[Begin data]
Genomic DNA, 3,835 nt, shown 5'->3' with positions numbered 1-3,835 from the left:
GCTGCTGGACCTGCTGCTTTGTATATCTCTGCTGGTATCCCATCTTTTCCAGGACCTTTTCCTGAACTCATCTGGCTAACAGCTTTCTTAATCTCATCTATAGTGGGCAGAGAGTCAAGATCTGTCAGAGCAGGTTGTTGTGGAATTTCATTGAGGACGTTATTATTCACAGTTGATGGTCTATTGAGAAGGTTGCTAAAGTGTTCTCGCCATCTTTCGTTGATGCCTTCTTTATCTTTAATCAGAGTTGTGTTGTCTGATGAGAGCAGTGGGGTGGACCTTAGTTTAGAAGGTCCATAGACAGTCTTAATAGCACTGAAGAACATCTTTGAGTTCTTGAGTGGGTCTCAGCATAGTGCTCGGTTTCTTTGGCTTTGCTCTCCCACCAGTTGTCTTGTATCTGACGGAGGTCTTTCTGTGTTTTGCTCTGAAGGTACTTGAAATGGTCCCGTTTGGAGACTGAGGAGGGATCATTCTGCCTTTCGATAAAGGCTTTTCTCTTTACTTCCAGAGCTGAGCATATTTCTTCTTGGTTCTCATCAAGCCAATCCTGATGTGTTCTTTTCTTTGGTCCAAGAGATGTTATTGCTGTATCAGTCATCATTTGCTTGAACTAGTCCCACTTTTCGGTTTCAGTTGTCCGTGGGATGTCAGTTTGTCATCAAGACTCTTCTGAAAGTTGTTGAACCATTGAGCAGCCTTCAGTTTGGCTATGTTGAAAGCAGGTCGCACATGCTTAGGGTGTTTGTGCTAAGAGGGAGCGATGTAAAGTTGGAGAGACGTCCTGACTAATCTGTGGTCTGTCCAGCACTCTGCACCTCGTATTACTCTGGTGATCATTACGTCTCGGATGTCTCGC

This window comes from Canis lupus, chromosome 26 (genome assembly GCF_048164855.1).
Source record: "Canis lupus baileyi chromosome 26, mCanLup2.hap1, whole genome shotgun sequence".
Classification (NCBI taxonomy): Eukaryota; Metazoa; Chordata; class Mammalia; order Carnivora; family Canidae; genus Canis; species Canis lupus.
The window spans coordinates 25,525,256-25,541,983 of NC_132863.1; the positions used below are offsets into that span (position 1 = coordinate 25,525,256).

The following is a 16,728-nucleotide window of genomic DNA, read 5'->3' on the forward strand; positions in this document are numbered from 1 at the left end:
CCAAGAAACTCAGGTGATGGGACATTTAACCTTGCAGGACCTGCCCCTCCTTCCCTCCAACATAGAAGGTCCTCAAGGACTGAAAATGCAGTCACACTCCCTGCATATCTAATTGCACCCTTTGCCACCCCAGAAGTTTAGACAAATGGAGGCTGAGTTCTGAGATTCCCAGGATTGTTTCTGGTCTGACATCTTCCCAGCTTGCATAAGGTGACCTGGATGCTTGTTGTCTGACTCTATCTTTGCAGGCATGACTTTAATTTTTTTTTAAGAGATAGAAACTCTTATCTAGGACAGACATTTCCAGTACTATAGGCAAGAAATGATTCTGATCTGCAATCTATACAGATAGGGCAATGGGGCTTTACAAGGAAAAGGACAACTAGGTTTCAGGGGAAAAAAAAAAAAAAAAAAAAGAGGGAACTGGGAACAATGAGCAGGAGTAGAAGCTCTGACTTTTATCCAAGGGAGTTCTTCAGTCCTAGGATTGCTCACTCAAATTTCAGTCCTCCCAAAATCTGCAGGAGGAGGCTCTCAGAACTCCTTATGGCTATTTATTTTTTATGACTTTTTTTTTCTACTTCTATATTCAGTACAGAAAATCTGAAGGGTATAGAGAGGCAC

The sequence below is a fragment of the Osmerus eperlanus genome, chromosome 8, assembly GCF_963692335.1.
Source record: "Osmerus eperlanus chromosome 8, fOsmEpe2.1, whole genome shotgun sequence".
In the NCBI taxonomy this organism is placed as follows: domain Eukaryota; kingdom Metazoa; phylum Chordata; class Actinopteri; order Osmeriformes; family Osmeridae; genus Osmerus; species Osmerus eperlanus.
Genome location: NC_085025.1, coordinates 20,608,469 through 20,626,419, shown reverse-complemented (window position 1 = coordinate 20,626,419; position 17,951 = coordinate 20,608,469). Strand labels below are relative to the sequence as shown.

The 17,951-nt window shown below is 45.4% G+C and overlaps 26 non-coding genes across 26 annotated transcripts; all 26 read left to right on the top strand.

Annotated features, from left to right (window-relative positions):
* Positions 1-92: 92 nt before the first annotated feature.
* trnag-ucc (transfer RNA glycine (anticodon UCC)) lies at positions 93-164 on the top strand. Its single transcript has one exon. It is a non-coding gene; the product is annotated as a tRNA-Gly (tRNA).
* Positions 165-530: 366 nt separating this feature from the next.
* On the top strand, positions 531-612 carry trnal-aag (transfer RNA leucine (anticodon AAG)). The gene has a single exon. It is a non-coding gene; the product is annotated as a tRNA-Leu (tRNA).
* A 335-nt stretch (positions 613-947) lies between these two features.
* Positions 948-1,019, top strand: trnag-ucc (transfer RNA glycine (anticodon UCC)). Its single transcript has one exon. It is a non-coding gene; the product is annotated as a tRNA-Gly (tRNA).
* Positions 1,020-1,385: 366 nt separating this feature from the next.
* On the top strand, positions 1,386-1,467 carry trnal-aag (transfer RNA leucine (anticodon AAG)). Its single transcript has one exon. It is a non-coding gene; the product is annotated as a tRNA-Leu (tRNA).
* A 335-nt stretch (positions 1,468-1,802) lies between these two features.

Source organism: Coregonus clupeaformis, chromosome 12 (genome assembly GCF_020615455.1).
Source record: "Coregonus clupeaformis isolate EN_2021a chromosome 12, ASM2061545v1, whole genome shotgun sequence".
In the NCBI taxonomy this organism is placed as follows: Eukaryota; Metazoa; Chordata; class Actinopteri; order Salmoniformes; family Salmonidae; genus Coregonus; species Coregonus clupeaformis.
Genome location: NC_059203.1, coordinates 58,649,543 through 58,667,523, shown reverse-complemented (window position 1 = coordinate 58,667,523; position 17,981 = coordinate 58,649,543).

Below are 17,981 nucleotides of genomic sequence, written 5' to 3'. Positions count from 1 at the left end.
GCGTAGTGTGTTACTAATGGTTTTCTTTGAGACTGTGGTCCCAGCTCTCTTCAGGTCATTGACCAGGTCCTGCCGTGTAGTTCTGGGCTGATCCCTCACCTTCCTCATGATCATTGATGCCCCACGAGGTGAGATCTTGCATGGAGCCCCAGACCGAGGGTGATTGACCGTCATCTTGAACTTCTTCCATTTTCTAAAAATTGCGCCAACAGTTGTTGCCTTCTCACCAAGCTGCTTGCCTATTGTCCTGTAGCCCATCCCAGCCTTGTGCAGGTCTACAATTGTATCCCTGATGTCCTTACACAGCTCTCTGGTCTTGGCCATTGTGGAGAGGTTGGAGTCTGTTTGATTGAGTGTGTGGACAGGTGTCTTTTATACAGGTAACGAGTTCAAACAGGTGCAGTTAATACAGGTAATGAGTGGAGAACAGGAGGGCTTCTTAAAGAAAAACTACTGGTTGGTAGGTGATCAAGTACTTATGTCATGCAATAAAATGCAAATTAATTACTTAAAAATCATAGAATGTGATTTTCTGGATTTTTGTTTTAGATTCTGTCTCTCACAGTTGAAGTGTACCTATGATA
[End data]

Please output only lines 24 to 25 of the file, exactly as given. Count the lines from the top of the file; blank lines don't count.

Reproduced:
Source organism: Coregonus clupeaformis, chromosome 12 (genome assembly GCF_020615455.1).
Source record: "Coregonus clupeaformis isolate EN_2021a chromosome 12, ASM2061545v1, whole genome shotgun sequence".